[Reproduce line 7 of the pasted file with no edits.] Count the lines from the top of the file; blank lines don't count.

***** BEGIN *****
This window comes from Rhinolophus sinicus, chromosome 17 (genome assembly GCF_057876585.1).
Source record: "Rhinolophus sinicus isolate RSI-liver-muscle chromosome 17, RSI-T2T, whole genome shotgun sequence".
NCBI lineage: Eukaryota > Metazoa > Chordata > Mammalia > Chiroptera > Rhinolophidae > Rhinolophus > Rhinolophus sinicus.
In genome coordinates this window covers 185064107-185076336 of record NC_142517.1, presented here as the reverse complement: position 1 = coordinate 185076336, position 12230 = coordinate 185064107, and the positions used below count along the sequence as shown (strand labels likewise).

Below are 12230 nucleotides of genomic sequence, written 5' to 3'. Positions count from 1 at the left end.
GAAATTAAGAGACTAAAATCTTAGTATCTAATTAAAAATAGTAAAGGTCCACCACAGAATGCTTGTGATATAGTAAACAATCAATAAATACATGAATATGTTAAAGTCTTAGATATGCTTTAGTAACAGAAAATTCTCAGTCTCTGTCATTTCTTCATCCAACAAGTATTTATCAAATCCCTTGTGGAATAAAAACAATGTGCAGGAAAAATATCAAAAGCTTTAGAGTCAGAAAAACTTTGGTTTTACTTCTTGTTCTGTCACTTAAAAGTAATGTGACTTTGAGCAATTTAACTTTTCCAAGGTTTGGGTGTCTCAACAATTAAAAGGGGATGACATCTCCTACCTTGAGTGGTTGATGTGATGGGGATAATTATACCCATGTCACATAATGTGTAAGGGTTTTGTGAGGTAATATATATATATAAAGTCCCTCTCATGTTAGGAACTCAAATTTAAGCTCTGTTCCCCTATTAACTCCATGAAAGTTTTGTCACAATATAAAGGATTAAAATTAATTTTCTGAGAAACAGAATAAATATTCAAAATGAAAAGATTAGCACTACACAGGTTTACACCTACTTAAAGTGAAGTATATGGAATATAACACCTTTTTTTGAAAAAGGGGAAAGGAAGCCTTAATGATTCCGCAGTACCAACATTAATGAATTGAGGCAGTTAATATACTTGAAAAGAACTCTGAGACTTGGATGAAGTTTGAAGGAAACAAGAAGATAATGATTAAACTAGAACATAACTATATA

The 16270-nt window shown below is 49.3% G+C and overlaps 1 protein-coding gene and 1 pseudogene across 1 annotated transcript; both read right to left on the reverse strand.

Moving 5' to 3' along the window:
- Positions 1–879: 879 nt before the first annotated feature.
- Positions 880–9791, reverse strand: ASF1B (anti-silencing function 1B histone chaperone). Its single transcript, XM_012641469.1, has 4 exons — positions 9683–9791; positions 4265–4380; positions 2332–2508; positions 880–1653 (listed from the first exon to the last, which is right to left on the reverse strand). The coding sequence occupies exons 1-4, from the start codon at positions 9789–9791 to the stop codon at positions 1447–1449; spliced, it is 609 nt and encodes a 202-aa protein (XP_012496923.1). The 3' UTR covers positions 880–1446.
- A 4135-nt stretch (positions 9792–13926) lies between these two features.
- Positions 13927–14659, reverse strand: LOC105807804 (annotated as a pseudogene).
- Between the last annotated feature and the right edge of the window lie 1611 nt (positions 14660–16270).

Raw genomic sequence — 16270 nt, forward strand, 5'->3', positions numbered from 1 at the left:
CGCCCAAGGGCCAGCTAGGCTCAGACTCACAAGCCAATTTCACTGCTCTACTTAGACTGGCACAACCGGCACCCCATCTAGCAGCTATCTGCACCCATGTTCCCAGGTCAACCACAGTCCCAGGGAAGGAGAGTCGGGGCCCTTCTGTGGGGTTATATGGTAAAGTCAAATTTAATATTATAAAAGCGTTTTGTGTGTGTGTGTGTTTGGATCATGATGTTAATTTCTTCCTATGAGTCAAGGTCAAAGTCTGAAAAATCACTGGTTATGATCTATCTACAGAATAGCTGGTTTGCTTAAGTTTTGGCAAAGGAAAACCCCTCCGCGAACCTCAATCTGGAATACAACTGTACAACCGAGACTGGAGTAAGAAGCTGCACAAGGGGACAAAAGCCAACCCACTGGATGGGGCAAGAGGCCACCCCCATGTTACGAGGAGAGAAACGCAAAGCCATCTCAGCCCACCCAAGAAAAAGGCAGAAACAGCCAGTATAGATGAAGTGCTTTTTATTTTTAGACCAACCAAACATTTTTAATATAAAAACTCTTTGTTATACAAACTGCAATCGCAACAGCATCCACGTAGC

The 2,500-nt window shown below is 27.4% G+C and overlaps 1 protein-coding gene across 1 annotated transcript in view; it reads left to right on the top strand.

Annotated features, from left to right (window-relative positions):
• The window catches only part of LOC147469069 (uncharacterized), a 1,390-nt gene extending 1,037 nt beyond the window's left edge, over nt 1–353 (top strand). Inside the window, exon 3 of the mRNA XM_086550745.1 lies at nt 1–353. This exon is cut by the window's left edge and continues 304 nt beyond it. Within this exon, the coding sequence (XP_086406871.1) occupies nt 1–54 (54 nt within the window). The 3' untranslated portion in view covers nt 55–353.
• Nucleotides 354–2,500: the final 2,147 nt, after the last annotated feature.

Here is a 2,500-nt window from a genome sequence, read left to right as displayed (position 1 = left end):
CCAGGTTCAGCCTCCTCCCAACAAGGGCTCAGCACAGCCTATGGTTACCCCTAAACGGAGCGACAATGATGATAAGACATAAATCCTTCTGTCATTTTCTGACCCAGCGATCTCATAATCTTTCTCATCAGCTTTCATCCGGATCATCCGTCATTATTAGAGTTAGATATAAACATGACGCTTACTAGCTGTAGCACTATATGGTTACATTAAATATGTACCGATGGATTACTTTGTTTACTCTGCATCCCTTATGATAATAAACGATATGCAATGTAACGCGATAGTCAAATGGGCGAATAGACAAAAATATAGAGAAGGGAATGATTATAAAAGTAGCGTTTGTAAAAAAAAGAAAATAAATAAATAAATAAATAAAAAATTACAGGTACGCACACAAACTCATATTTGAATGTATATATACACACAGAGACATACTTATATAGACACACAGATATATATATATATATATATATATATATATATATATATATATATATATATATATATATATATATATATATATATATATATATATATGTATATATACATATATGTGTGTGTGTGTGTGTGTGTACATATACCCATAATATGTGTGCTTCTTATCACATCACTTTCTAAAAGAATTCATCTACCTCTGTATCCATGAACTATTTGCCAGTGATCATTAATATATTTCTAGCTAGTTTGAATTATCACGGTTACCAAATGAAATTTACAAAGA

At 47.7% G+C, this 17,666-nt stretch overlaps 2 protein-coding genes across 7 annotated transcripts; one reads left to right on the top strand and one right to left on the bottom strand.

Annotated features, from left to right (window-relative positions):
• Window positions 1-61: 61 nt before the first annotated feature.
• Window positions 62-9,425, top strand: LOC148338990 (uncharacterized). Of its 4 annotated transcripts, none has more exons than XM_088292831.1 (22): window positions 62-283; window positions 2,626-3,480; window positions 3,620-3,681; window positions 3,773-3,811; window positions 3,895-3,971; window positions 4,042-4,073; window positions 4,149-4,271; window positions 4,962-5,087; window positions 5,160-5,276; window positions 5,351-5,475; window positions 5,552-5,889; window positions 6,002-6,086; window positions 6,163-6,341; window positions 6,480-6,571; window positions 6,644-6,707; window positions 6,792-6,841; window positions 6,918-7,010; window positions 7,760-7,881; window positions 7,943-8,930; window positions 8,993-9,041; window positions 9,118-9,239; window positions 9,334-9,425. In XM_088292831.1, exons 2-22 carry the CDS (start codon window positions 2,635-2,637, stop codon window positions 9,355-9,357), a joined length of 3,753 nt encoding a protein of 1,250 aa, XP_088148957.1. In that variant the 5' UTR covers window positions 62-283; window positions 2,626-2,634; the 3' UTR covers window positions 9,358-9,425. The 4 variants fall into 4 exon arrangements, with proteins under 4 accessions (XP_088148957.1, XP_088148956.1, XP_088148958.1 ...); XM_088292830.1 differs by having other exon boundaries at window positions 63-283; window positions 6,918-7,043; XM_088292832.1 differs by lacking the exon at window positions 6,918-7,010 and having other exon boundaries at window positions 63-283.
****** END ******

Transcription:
The 16270-nt window shown below is 49.3% G+C and overlaps 1 protein-coding gene and 1 pseudogene across 1 annotated transcript; both read right to left on the reverse strand.